On Tuesday night, July 17, my friend David Rondinelli and I had the pleasure of attending Leaping From Tall Buildings, an interview with comic book legends Dennis O’Neil and Neal Adams held at Soho’s Housingworks Bookstore Café. Though I profess I’m not nearly as much of a comic book devotee as many of those in attendance—or David, who writes his own books for indie label Pronto Comics—I enjoyed the event immensely. As a writer myself, I found the team’s insight into their creative process to be particularly interesting.
O’Neil and Adams are perhaps best known for their collaboration on Batman in the 1970s, creating a seminal run that brought Batman back to his darker days after the campy frivolity of the 1960s TV series and left a lasting impression on the character for generations to come. Christopher Nolan certainly took note of their sensibility, and undoubtedly Tim Burton as well; when asked what he thought of The Dark Knight Rises after attending the premiere, Adams likened it to being asked how he feels about his own baby. The creators’ work was known for its grit and reality, de-emphasizing “crazy criminals” and introducing more plausible people and situations. The two also contributed social relevancy they’d previously shown a knack for working on the Green Lantern/Green Arrow team-up. (In fact, Adams suggested the African American incarnation of Green Lantern, though I tragically failed to ask him his take on the newly outed Alan Scott.)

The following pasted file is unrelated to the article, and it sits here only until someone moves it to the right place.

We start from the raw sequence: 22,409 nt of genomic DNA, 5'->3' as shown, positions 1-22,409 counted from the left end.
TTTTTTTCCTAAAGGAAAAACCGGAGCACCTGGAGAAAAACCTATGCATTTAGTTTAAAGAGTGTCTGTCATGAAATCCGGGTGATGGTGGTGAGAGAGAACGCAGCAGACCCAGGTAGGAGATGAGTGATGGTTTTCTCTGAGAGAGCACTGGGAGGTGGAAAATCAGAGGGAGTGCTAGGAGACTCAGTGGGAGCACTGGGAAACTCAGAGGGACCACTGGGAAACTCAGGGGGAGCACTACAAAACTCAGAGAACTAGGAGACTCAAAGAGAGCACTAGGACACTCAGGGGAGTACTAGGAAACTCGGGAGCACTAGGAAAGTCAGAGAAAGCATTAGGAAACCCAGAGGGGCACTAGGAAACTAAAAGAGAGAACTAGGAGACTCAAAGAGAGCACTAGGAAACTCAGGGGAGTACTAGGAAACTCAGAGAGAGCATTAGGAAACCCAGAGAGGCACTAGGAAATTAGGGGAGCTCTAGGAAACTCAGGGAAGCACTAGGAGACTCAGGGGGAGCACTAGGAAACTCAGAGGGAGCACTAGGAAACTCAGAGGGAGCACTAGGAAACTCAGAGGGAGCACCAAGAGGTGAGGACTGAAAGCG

Both men were witty and literate, though the amusingly (and maybe justifiably) egotistical Adams stole the show with his many funny anecdotes. He recalled famed comics editor and sci-fi agent Julius Schwartz suggesting the ridiculous moniker “Lincoln Washington” for the aforementioned black Green Lantern, for instance, though he made it clear that he had enormous affection for the man. He also commented that Dark Knight premiere guest Donald Trump’s hair “glows in the dark.”
The pair explained that they were able to get away with doing edgy and provocative material in their books because either the titles were slipping in sales or they had free reign, or because the publishers didn’t actually bother to read their books. Adams recalled an angry letter that threatened a conservative boycott after Green Lantern/Green Arrow featured a thinly veiled Reaganite; the higher ups at DC, naturally, had no idea what the outrage was all about, but in any case the issue had already been released and Adams and O’Neil weren’t planning to revisit the caricature, anyway.
Intelligent and engaging, Dennis O’Neil and Neal Adams make it clear why they are industry giants—and why comic books, as we’ve all long known, are much more than just kid’s stuff.
Leaping From Tall Buildings: The Origins of American Comics by nycgraphicnovelists.com webmasters Christopher Irving and Seth Kushner, is in bookstores now.